Note: Due to technical difficulties, the first 3 minutes and 10 seconds of the video do not have sound.
Next, candidates discussed how the city should support the revitalization of downtown and other commercial districts.
Erickson said the city needs to encourage more businesses to come to Brainerd to share the tax burden. The council needs to be proactive in this endeavor, he said, attracting businesses downtown to create a space people enjoy coming to.
Stenglein said the first step is asking the people downtown what they need, as they know better than the council. She praised downtown events like farmers markets and Rib Fest but said she would like to hear what else the council can do to support revitalization there.
Petersen said northeast Brainerd needs to be revitalized, as there isn’t much left of the mall, which used to be a huge draw. And while there are a lot of wonderful businesses downtown, she said there needs to be more that better cater to the income of the community. There also needs to be a grocery store and other amenities downtown for those who rely on walking, she said.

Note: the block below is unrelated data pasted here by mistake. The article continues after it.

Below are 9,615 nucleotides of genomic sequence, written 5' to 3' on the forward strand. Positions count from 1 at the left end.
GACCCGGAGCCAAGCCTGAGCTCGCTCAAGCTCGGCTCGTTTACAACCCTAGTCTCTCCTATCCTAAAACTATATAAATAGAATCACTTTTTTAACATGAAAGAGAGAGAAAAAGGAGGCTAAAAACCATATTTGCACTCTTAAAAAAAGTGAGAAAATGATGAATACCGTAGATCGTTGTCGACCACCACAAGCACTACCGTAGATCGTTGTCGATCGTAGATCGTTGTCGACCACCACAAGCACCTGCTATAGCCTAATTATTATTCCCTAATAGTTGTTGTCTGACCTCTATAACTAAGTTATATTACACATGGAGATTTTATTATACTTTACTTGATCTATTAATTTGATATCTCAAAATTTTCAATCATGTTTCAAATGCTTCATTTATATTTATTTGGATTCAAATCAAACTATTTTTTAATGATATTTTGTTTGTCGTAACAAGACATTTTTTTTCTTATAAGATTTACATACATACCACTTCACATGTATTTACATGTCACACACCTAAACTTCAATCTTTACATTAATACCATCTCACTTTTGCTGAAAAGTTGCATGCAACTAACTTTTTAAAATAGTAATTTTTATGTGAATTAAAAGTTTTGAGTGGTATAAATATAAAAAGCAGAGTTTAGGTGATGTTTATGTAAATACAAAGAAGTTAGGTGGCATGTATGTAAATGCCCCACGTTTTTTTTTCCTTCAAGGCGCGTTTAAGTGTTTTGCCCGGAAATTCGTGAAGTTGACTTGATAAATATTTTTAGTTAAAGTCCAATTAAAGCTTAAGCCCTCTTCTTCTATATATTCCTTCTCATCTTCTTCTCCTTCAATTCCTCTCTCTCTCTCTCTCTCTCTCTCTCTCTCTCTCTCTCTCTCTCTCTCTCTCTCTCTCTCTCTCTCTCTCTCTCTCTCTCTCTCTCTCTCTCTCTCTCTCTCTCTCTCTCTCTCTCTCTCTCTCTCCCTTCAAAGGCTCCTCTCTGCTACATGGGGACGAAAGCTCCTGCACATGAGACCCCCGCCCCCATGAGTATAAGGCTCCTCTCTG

Stunek praised the Destination Downtown initiative, which awarded prize packages to new downtown businesses. He said the city should look at additional similar programs and noted the coming coronavirus relief funds should help. The council’s No. 1 priority, he said, is to listen to the community and speak for those who elected them.
Lambert said the city has and will continue to support downtown revitalization, but there are businesses elsewhere in the city that need attention, too. The council needs to look at all its business districts — especially on Washington Street— that could also benefit from some of the incentives only given to the downtown businesses in recent years.
As someone who works downtown, O’Day said it’s the heart of the city. The council needs to continue supporting businesses there and keep trying to fill empty storefronts. But bigger businesses outside the downtown area ultimately need to fuel the city. That’s the only answer, he said.
When asked about the top issue facing the Brainerd Police Department right now, all candidates mentioned the staffing shortage, as the department is budgeted to have 27 officers but only has 21 right now.